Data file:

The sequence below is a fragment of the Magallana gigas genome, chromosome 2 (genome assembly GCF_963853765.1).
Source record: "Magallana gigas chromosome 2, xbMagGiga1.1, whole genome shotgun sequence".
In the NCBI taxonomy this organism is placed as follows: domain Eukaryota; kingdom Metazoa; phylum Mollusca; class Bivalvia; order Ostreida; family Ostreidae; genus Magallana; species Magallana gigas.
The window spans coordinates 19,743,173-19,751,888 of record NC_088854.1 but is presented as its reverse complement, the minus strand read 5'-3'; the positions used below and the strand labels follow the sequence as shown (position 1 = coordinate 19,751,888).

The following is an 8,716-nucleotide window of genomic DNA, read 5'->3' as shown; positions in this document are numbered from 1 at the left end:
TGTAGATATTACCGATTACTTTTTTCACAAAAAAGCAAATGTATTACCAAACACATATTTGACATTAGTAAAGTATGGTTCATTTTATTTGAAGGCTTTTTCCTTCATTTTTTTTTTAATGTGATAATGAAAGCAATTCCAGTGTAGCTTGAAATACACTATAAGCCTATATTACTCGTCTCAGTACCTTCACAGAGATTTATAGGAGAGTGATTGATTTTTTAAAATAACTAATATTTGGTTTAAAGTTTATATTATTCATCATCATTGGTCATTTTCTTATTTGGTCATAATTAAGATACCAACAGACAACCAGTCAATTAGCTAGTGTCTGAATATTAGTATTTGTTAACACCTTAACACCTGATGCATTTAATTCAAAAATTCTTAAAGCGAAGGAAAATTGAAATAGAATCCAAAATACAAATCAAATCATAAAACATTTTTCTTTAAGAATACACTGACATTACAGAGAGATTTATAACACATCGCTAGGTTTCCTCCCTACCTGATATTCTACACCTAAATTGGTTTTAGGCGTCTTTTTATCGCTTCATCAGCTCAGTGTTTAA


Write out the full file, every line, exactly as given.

The sequence below is a fragment of the Magallana gigas genome, chromosome 2 (genome assembly GCF_963853765.1).
Source record: "Magallana gigas chromosome 2, xbMagGiga1.1, whole genome shotgun sequence".
In the NCBI taxonomy this organism is placed as follows: domain Eukaryota; kingdom Metazoa; phylum Mollusca; class Bivalvia; order Ostreida; family Ostreidae; genus Magallana; species Magallana gigas.
The window spans coordinates 19,743,173-19,751,888 of record NC_088854.1 but is presented as its reverse complement, the minus strand read 5'-3'; the positions used below and the strand labels follow the sequence as shown (position 1 = coordinate 19,751,888).

The following is an 8,716-nucleotide window of genomic DNA, read 5'->3' as shown; positions in this document are numbered from 1 at the left end:
TGTAGATATTACCGATTACTTTTTTCACAAAAAAGCAAATGTATTACCAAACACATATTTGACATTAGTAAAGTATGGTTCATTTTATTTGAAGGCTTTTTCCTTCATTTTTTTTTTAATGTGATAATGAAAGCAATTCCAGTGTAGCTTGAAATACACTATAAGCCTATATTACTCGTCTCAGTACCTTCACAGAGATTTATAGGAGAGTGATTGATTTTTTAAAATAACTAATATTTGGTTTAAAGTTTATATTATTCATCATCATTGGTCATTTTCTTATTTGGTCATAATTAAGATACCAACAGACAACCAGTCAATTAGCTAGTGTCTGAATATTAGTATTTGTTAACACCTTAACACCTGATGCATTTAATTCAAAAATTCTTAAAGCGAAGGAAAATTGAAATAGAATCCAAAATACAAATCAAATCATAAAACATTTTTCTTTAAGAATACACTGACATTACAGAGAGATTTATAACACATCGCTAGGTTTCCTCCCTACCTGATATTCTACACCTAAATTGGTTTTAGGCGTCTTTTTATCGCTTCATCAGCTCAGTGTTTAA